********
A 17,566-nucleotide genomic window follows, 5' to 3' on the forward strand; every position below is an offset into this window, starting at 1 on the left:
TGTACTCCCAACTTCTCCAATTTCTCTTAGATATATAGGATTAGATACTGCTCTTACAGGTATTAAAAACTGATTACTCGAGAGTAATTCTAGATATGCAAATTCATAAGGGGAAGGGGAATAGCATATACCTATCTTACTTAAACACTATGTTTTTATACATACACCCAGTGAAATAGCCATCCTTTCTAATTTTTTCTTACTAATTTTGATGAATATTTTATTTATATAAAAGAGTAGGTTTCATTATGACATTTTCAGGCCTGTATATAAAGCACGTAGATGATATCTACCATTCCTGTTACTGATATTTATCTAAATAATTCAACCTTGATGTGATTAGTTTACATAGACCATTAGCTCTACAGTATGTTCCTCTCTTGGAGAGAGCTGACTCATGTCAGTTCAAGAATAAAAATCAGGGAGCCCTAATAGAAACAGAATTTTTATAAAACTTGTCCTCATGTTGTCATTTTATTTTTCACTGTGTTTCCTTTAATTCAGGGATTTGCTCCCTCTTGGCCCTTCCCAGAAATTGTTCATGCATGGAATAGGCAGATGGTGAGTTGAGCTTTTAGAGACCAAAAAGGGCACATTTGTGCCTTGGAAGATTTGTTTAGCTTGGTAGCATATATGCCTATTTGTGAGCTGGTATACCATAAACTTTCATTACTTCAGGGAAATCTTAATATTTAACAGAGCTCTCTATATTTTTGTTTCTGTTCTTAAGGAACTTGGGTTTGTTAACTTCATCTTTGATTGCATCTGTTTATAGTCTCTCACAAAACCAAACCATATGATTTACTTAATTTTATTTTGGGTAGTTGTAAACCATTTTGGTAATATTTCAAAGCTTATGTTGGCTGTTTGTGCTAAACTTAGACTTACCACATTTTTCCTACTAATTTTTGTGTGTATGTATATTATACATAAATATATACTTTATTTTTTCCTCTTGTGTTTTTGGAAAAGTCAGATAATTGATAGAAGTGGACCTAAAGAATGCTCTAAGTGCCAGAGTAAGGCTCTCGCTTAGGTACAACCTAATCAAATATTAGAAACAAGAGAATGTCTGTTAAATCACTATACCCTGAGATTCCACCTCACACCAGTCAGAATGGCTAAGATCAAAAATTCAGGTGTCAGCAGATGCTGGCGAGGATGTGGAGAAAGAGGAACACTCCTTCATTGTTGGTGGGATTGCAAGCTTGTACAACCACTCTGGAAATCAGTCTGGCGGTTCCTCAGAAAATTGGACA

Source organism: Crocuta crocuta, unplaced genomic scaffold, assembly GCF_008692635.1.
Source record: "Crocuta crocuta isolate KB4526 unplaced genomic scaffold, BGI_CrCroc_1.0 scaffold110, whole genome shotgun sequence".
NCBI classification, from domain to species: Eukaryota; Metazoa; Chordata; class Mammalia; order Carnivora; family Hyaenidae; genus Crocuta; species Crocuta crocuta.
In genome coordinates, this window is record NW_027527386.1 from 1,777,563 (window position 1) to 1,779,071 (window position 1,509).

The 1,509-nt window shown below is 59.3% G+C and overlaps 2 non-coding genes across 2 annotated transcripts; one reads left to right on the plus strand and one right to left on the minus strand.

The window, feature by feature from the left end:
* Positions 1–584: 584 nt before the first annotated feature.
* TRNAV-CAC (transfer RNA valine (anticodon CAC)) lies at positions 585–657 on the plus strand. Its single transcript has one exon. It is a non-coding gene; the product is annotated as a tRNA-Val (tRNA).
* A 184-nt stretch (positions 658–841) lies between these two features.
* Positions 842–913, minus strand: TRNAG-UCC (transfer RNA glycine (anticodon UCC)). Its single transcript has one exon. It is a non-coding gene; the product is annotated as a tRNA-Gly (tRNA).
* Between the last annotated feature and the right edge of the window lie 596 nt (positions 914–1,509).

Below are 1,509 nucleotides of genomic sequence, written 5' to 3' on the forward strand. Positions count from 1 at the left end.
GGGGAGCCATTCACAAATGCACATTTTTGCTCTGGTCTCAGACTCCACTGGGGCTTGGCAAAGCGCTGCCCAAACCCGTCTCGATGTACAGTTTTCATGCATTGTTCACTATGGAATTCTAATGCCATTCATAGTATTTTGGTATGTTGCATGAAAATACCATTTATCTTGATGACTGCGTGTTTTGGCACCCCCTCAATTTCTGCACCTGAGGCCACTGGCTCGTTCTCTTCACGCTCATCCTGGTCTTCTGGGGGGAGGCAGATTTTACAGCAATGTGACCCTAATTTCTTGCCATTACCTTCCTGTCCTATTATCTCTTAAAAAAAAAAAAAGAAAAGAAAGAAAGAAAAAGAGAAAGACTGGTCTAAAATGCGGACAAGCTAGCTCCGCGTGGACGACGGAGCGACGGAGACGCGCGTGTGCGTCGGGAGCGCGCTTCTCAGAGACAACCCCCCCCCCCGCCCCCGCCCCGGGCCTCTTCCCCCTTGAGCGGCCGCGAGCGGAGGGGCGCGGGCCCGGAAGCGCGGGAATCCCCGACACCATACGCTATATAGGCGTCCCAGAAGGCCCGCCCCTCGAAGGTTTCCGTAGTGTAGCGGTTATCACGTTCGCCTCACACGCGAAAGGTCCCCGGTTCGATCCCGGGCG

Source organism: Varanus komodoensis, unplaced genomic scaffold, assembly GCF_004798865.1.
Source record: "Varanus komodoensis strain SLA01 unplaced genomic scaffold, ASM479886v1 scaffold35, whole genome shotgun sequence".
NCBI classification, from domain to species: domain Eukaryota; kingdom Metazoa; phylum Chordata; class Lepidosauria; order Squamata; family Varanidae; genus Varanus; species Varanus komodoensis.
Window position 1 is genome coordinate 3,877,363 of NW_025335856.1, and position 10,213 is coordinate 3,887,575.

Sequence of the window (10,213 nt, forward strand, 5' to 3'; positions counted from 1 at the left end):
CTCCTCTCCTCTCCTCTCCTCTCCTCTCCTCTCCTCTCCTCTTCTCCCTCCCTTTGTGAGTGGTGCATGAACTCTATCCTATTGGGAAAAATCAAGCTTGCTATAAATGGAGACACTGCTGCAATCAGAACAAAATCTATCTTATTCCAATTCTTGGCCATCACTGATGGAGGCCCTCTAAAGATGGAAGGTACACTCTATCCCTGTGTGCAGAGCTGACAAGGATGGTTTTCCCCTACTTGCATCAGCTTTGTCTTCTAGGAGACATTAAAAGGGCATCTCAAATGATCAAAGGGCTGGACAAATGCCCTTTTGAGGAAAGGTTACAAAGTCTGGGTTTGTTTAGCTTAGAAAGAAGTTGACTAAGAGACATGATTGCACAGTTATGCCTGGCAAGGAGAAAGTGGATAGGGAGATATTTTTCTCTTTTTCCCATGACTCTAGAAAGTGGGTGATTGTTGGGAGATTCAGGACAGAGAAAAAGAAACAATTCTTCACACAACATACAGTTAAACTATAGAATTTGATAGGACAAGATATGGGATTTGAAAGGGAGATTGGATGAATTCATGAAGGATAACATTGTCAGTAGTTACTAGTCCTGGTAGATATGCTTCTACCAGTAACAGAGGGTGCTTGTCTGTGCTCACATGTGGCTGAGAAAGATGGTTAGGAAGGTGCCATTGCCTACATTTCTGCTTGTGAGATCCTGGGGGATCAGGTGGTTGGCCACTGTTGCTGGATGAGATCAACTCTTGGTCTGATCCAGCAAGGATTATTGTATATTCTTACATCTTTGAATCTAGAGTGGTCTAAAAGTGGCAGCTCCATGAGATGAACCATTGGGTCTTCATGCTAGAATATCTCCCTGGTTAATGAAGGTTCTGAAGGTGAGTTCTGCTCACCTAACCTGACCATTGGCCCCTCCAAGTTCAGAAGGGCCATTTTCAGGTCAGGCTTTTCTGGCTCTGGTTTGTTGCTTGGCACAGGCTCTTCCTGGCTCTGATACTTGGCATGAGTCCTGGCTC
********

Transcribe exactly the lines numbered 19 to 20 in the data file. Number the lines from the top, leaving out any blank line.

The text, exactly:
Window position 1 is genome coordinate 3,877,363 of NW_025335856.1, and position 10,213 is coordinate 3,887,575.

Sequence of the window (10,213 nt, forward strand, 5' to 3'; positions counted from 1 at the left end):